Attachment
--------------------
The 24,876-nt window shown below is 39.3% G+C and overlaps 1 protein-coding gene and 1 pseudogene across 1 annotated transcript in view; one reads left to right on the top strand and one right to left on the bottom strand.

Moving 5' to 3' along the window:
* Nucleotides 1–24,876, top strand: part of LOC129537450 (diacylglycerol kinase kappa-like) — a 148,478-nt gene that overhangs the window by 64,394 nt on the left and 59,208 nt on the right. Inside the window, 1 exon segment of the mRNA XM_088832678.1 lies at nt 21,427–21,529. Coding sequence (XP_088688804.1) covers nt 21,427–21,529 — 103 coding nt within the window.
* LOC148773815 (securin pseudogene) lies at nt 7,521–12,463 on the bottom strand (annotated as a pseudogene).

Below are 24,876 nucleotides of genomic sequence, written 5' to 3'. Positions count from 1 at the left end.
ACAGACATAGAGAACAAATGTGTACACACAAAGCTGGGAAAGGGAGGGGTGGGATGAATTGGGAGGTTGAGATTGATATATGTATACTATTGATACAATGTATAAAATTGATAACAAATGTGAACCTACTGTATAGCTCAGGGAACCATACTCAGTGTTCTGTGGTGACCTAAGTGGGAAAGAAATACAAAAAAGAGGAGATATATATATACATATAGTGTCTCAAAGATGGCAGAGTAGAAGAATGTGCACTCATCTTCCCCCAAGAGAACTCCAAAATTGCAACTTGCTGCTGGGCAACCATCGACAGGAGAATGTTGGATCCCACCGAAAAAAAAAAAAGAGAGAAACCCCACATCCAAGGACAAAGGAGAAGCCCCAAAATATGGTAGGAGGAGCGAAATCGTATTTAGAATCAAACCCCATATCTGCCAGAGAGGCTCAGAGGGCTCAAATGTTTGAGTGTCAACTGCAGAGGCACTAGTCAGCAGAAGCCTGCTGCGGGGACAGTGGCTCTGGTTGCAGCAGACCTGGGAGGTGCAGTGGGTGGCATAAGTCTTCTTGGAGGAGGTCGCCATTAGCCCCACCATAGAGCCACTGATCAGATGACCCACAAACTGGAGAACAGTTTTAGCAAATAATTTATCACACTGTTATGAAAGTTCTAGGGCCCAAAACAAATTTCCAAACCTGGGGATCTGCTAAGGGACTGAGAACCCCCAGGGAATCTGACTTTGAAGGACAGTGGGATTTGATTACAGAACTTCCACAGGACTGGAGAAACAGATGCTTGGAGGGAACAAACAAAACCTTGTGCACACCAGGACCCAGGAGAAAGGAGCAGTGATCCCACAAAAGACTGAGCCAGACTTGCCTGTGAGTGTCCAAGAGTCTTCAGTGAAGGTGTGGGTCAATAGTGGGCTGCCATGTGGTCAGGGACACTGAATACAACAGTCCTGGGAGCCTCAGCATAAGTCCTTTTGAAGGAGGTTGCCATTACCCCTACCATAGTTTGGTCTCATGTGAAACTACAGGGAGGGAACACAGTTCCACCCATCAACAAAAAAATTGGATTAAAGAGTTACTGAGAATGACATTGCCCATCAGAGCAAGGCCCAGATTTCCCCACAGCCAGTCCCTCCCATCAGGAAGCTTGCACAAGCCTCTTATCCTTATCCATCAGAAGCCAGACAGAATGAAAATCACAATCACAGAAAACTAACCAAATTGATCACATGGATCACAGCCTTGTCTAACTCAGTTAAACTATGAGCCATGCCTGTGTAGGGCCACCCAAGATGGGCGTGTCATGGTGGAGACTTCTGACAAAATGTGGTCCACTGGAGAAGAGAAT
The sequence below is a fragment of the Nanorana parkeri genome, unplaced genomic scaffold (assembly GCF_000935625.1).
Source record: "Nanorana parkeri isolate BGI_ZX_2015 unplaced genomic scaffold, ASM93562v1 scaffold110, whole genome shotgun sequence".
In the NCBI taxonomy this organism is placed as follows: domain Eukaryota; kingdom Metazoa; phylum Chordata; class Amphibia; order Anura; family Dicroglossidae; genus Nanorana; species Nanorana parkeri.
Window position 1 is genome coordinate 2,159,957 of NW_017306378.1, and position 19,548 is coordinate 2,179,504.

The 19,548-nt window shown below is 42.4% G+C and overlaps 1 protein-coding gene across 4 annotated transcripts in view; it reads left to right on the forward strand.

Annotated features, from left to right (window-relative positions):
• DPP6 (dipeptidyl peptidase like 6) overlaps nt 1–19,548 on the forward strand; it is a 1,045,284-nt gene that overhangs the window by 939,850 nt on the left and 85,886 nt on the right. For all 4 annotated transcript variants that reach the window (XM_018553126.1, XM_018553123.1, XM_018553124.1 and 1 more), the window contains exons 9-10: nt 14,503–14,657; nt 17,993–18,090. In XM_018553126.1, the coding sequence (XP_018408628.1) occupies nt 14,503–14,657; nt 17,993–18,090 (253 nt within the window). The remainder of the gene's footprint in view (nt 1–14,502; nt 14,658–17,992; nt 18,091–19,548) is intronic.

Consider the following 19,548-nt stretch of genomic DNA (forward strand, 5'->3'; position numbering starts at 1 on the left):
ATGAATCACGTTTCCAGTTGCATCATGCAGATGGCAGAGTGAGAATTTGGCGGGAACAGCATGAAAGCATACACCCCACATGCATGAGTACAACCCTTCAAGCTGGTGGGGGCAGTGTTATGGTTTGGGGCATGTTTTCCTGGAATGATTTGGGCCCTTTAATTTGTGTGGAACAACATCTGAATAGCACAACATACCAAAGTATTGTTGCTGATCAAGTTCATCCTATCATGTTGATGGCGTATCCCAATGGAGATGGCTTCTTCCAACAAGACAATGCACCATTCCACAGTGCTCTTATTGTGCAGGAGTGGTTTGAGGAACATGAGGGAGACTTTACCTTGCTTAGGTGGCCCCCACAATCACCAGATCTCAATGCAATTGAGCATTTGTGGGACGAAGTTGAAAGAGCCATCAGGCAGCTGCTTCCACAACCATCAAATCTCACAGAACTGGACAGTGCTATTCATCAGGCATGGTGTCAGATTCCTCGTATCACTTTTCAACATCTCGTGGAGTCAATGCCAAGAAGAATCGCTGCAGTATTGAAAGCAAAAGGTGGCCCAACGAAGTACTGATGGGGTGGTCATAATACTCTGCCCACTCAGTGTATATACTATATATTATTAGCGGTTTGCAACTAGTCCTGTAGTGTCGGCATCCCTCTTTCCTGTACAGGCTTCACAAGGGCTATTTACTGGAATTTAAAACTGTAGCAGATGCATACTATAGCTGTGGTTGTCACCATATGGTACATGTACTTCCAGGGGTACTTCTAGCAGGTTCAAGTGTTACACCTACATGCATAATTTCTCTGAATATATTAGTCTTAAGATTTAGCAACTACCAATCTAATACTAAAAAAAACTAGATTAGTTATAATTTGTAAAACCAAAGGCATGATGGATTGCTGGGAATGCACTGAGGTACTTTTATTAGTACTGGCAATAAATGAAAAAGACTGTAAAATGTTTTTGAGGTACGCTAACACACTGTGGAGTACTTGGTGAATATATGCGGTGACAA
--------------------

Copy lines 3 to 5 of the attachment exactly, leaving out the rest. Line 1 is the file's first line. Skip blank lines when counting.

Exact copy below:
* Nucleotides 1–24,876, top strand: part of LOC129537450 (diacylglycerol kinase kappa-like) — a 148,478-nt gene that overhangs the window by 64,394 nt on the left and 59,208 nt on the right. Inside the window, 1 exon segment of the mRNA XM_088832678.1 lies at nt 21,427–21,529. Coding sequence (XP_088688804.1) covers nt 21,427–21,529 — 103 coding nt within the window.
* LOC148773815 (securin pseudogene) lies at nt 7,521–12,463 on the bottom strand (annotated as a pseudogene).

Below are 24,876 nucleotides of genomic sequence, written 5' to 3'. Positions count from 1 at the left end.